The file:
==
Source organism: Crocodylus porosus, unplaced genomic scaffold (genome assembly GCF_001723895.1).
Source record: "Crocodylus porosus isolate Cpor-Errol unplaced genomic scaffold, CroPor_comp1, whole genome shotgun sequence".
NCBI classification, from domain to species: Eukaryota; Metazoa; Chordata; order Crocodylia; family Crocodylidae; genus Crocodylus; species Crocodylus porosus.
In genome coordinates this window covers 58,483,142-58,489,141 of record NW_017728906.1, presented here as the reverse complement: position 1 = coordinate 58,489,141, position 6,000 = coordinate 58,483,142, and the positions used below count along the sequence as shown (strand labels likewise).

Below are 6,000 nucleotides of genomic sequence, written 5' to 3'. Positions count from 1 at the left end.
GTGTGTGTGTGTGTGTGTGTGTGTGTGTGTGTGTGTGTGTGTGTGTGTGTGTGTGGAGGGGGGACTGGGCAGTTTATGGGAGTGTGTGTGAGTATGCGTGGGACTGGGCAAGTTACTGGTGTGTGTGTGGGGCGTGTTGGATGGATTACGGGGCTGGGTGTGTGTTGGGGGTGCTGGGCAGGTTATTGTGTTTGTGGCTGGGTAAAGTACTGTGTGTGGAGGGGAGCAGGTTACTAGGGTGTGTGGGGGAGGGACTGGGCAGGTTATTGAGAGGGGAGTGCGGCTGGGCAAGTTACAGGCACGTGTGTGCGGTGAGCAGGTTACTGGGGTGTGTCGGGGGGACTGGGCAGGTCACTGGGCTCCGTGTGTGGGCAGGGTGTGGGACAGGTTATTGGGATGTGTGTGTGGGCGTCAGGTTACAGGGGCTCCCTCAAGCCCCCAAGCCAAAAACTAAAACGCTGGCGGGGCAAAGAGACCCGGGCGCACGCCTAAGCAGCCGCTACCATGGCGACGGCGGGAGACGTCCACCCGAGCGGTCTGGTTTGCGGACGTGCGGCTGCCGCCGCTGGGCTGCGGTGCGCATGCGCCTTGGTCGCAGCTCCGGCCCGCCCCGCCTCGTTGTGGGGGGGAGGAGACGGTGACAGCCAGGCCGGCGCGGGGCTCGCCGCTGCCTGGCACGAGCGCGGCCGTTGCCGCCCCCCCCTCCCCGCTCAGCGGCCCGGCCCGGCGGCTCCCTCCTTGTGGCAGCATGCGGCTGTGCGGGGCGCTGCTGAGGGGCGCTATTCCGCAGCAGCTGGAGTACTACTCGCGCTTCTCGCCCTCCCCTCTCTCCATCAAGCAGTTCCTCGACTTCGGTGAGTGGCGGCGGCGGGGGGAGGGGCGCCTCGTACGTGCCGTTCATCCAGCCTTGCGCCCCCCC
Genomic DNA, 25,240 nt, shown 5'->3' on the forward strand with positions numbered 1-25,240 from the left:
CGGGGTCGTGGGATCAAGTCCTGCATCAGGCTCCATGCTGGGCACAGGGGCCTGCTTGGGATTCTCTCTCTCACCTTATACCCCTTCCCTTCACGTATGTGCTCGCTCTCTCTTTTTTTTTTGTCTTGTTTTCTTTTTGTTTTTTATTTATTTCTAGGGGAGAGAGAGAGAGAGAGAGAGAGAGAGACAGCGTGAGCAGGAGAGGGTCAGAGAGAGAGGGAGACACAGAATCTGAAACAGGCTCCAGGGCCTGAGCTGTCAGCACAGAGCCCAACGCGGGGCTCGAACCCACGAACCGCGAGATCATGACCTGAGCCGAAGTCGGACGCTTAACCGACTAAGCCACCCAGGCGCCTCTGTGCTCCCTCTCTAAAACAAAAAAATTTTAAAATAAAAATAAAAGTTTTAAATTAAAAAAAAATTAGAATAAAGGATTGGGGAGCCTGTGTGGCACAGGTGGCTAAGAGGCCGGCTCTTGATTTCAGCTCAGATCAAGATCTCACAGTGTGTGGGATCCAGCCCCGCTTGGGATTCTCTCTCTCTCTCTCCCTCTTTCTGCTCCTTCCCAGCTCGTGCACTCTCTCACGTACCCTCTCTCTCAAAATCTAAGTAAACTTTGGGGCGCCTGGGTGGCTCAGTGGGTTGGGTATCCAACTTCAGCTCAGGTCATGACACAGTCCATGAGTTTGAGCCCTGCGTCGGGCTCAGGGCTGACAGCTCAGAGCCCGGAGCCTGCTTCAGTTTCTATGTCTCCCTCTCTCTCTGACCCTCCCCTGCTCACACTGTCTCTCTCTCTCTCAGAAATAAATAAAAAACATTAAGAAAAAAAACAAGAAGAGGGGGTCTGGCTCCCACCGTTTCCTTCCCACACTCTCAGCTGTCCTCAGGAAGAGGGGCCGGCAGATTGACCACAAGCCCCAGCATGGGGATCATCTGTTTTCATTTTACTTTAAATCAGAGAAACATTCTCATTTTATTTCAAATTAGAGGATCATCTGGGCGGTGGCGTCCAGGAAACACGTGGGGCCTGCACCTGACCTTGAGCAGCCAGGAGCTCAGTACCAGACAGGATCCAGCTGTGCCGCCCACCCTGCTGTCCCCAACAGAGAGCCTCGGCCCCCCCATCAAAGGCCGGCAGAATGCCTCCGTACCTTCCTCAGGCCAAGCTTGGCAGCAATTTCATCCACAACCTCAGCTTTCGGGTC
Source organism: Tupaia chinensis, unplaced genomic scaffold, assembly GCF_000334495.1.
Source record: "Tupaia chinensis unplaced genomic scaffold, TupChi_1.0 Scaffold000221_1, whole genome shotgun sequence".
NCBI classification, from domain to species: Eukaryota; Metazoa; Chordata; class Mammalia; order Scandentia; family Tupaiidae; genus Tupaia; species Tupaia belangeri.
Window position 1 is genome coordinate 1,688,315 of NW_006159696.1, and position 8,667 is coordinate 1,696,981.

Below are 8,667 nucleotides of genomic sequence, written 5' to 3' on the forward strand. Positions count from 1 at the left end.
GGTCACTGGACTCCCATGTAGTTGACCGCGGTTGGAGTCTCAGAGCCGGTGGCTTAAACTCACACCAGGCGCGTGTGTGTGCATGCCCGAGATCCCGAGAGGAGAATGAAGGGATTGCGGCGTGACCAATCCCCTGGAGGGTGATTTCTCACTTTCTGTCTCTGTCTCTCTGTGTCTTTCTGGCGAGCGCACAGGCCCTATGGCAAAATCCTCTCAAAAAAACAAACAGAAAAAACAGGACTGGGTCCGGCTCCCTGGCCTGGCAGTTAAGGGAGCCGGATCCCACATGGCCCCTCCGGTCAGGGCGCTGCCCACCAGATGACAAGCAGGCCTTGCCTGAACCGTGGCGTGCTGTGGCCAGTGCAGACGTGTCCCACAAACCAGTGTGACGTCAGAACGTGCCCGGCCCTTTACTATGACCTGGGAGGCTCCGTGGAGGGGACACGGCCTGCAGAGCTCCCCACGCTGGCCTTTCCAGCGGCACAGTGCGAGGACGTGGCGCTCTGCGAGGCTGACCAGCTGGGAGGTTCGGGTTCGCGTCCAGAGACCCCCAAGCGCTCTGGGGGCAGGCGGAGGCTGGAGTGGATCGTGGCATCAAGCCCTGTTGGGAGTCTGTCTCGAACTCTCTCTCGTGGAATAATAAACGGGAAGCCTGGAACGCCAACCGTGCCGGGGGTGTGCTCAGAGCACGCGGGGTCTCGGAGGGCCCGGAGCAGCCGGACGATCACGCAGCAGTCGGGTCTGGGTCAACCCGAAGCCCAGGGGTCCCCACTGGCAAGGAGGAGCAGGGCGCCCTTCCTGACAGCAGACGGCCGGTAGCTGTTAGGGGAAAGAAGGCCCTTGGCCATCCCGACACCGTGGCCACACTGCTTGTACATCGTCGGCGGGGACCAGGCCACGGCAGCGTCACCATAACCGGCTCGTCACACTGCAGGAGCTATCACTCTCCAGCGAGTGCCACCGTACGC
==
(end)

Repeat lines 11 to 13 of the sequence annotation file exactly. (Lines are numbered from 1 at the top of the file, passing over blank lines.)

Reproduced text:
NCBI classification, from domain to species: Eukaryota; Metazoa; Chordata; class Mammalia; order Scandentia; family Tupaiidae; genus Tupaia; species Tupaia belangeri.
Window position 1 is genome coordinate 1,688,315 of NW_006159696.1, and position 8,667 is coordinate 1,696,981.

Below are 8,667 nucleotides of genomic sequence, written 5' to 3' on the forward strand. Positions count from 1 at the left end.